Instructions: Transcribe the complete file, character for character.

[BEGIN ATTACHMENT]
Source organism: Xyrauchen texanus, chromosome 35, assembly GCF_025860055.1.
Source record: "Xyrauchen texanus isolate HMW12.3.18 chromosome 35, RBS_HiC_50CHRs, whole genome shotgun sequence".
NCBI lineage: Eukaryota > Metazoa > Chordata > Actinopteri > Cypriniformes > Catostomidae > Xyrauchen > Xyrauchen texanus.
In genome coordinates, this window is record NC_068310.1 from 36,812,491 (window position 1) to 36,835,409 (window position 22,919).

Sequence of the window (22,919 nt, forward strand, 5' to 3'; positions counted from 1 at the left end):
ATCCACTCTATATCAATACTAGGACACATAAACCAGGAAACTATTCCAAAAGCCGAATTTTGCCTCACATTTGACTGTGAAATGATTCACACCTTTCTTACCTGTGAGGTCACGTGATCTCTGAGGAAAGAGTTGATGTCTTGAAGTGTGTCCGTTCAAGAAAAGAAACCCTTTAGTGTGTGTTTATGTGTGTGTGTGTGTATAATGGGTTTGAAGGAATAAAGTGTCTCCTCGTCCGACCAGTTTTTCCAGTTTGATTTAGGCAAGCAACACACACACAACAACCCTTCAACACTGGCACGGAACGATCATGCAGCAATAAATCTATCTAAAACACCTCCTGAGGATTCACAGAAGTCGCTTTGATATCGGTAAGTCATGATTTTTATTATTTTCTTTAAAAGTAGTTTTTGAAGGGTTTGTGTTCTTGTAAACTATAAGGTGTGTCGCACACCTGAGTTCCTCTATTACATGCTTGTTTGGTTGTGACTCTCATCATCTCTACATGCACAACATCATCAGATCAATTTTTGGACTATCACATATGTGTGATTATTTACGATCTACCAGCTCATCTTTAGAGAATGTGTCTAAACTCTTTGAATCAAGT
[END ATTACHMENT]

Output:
Source organism: Xyrauchen texanus, chromosome 35, assembly GCF_025860055.1.
Source record: "Xyrauchen texanus isolate HMW12.3.18 chromosome 35, RBS_HiC_50CHRs, whole genome shotgun sequence".
NCBI lineage: Eukaryota > Metazoa > Chordata > Actinopteri > Cypriniformes > Catostomidae > Xyrauchen > Xyrauchen texanus.
In genome coordinates, this window is record NC_068310.1 from 36,812,491 (window position 1) to 36,835,409 (window position 22,919).

Sequence of the window (22,919 nt, forward strand, 5' to 3'; positions counted from 1 at the left end):
ATCCACTCTATATCAATACTAGGACACATAAACCAGGAAACTATTCCAAAAGCCGAATTTTGCCTCACATTTGACTGTGAAATGATTCACACCTTTCTTACCTGTGAGGTCACGTGATCTCTGAGGAAAGAGTTGATGTCTTGAAGTGTGTCCGTTCAAGAAAAGAAACCCTTTAGTGTGTGTTTATGTGTGTGTGTGTGTATAATGGGTTTGAAGGAATAAAGTGTCTCCTCGTCCGACCAGTTTTTCCAGTTTGATTTAGGCAAGCAACACACACACAACAACCCTTCAACACTGGCACGGAACGATCATGCAGCAATAAATCTATCTAAAACACCTCCTGAGGATTCACAGAAGTCGCTTTGATATCGGTAAGTCATGATTTTTATTATTTTCTTTAAAAGTAGTTTTTGAAGGGTTTGTGTTCTTGTAAACTATAAGGTGTGTCGCACACCTGAGTTCCTCTATTACATGCTTGTTTGGTTGTGACTCTCATCATCTCTACATGCACAACATCATCAGATCAATTTTTGGACTATCACATATGTGTGATTATTTACGATCTACCAGCTCATCTTTAGAGAATGTGTCTAAACTCTTTGAATCAAGT